New prospects for antipsychotic treatment - the role of the kynurenine pathway
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Kierownik: dr hab. n. med. H. Karakuła-Juchnowicz, Zakład Neuropsychiatrii Klinicznej Katedry i Kliniki Psychiatrii UM w Lublinie
Kierownik: prof. dr hab. n. med. A. Czernikiewicz, Katedra i Klinika Psychiatrii UM w Lublinie
Kierownik: dr. n. med. M. Chrościńska-Krawczyk, Poradnia Zdrowia Psychicznego Dziecięcego Szpitala Klinicznego w Lublinie
Kierownik: Prof. dr hab. n. med. A. Czernikiewicz, Studenckie Koło Naukowe przy Katedrze i Klinice Psychiatrii UM w Lublinie
Kierownik: prof. dr hab. n. med. J. Perzyński, Zakład Pielęgniarstwa Psychiatrycznego UM w Lublinie
Marta Flis   

Kierownik: prof. dr hab. n. med. A. Czernikiewicz, Katedra i Klinika Psychiatrii UM w Lublinie, Ul. Głuska 1, 20-439 Lublin, Polska
Submission date: 2014-01-13
Final revision date: 2014-04-08
Acceptance date: 2014-04-14
Publication date: 2014-12-25
Psychiatr Pol 2014;48(6):1167–1177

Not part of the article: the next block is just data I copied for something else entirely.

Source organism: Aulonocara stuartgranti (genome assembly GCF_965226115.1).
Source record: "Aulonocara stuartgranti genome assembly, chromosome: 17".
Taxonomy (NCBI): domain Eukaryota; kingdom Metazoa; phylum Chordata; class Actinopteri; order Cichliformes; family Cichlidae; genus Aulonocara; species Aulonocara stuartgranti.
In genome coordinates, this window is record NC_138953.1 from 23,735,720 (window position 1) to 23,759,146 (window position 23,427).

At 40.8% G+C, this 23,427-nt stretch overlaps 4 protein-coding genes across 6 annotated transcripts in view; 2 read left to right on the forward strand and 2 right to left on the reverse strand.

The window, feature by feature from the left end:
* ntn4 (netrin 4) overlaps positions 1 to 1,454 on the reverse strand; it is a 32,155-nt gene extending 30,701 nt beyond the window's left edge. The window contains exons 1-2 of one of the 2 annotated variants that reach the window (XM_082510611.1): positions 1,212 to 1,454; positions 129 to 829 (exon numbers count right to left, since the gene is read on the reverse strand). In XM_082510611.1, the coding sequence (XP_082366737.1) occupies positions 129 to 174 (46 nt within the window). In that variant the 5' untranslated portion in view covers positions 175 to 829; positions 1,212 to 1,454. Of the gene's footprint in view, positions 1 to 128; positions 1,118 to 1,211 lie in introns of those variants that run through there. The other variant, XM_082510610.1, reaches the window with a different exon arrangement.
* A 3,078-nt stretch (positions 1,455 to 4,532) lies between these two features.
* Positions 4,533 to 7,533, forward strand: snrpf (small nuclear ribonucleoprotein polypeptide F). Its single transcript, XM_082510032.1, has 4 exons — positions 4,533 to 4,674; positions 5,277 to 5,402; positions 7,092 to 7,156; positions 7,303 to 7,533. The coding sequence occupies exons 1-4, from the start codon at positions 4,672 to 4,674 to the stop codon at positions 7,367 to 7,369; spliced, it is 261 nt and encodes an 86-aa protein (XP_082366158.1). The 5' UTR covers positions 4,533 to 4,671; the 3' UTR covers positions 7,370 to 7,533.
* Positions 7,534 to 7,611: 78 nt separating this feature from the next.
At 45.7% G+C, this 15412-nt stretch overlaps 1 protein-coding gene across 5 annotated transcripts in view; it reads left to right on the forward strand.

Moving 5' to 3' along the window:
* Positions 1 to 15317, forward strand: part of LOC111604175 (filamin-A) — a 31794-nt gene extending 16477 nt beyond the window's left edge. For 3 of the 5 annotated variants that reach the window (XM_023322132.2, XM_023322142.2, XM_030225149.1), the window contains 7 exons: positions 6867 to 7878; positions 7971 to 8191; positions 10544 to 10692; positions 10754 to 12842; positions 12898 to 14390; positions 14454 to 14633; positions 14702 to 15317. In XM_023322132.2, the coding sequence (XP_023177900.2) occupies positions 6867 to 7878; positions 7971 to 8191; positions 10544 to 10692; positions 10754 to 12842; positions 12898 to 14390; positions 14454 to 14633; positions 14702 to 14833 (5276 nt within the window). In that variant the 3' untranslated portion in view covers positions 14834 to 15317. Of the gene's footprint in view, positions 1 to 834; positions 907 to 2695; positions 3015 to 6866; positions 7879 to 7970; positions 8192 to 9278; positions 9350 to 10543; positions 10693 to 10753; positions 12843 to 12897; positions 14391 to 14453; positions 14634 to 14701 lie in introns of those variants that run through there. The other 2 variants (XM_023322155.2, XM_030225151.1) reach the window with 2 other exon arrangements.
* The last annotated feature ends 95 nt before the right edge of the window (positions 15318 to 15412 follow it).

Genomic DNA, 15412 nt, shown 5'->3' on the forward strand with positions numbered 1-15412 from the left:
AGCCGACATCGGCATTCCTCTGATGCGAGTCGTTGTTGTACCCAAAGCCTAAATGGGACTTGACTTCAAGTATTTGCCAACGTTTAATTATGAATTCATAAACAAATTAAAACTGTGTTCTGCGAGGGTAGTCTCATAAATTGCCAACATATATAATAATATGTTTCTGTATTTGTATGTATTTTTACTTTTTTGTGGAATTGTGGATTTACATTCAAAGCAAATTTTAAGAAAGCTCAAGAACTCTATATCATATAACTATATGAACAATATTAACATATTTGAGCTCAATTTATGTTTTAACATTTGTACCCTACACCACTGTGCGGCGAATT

The mechanism of action of antipsychotic drugs is mainly associated with changes in dopaminergic system. The application of antipsychotic agents simultaneously produces changes in concentrations of metabolites (e.g. kynurenic acid – KYNA, 3-hydroxykynurenine – 3-OHKYN, kynurenine – KYN) of the kynurenine pathway, the pathway engaged in glutamatergic transmission. The increase in KYNA levels in certain areas of the central nervous system results in inhibition of glutamatergic transmission. Pharmacologically induced elevation of KYNA levels produces effects similar to those observed after administering ketamine or phencyclidine (the noncompetitive NMDA receptor antagonist), concerning increased activity of mesolimbic dopamine neurons, as well as reduction in dopamine release from the prefrontal cortex. Recent research results confirm the predictive value of changes in concentrations of kynurenine pathway metabolites for assessment of effectiveness of antipsychotic treatment. Significant relationships were found 1) in schizophrenia between the reduction of psychopathological symptoms and variations in 3-OHKYN levels as well as changes in KYNA/3-OHKYN and KYN/KYNA ratios, 2) in mania between varying tryptophan concentrations and the reduction in manic symptoms achieved with antipsychotic treatment. The research as well presented the possibilities of kynurenine pathway modifications, raising high hopes for their future application as target points for the action of novel antipsychotic agents.